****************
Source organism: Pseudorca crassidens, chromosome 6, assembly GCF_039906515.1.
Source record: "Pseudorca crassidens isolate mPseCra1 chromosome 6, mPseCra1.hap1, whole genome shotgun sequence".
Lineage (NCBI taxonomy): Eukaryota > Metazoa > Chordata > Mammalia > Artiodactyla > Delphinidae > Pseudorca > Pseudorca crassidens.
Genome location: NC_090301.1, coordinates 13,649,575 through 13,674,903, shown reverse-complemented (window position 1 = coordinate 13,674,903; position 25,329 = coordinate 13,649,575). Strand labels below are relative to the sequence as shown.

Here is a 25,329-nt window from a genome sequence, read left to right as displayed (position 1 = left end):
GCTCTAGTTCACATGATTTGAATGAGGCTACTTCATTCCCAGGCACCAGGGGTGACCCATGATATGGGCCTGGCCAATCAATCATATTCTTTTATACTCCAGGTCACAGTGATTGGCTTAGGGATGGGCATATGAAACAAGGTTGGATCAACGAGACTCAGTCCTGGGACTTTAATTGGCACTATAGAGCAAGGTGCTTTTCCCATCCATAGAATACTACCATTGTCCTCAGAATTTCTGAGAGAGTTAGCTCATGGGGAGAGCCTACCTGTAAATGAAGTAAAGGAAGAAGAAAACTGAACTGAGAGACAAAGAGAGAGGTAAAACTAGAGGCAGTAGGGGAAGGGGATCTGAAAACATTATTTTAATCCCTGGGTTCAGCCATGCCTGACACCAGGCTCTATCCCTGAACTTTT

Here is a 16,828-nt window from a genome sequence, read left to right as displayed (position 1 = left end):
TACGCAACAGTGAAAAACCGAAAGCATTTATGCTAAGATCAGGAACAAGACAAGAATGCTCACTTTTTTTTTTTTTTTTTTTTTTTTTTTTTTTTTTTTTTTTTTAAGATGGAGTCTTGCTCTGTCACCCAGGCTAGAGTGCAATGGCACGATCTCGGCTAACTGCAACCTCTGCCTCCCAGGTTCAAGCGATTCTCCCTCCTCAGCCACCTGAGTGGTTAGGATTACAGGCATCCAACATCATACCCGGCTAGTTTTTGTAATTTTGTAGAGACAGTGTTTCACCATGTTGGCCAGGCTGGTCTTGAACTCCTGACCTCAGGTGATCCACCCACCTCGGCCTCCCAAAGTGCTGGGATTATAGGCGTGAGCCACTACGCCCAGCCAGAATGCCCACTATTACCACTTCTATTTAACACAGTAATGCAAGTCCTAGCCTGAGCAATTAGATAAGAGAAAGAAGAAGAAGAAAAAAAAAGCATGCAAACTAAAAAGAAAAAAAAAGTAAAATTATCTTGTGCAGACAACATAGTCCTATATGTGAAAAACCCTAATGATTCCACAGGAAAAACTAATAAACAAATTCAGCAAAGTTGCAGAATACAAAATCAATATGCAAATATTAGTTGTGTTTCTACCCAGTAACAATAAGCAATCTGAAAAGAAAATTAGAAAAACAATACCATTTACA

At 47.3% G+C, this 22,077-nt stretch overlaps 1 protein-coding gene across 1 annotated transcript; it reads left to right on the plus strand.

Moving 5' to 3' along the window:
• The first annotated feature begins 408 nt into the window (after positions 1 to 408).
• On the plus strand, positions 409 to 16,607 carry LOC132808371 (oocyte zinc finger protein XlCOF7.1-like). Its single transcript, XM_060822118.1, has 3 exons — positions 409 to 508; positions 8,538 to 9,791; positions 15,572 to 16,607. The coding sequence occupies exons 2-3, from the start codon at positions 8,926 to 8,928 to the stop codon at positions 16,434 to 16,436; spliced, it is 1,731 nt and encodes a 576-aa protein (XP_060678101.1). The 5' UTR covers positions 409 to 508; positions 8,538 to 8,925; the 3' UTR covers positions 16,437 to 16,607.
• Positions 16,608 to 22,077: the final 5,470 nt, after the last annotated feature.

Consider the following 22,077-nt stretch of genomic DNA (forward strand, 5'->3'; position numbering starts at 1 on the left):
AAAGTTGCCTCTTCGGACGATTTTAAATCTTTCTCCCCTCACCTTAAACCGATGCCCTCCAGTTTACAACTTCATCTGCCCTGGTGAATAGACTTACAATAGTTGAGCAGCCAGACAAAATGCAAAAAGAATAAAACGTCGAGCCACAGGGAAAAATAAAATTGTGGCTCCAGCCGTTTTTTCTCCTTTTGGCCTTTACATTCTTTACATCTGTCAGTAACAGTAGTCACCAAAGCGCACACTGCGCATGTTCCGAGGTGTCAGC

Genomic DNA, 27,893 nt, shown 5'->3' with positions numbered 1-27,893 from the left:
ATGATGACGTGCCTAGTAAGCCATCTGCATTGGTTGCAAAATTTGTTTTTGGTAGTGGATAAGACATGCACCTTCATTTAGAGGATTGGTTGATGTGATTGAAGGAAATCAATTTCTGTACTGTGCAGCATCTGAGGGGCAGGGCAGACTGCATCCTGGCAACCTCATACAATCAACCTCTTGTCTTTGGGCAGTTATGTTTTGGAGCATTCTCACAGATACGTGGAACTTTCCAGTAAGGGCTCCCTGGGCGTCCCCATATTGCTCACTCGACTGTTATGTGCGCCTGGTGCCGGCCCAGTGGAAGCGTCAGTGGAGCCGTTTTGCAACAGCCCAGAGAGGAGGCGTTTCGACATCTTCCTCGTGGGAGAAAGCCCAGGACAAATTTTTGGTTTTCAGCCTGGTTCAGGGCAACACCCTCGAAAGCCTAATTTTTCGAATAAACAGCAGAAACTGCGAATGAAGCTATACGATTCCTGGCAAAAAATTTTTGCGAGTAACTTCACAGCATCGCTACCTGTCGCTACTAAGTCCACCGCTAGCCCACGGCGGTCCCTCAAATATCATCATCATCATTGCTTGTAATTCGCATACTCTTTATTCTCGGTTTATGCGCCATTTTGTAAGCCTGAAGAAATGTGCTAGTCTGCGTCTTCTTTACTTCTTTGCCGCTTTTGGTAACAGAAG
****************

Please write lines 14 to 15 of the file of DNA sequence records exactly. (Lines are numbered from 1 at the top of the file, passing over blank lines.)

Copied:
Consider the following 22,077-nt stretch of genomic DNA (forward strand, 5'->3'; position numbering starts at 1 on the left):
AAAGTTGCCTCTTCGGACGATTTTAAATCTTTCTCCCCTCACCTTAAACCGATGCCCTCCAGTTTACAACTTCATCTGCCCTGGTGAATAGACTTACAATAGTTGAGCAGCCAGACAAAATGCAAAAAGAATAAAACGTCGAGCCACAGGGAAAAATAAAATTGTGGCTCCAGCCGTTTTTTCTCCTTTTGGCCTTTACATTCTTTACATCTGTCAGTAACAGTAGTCACCAAAGCGCACACTGCGCATGTTCCGAGGTGTCAGC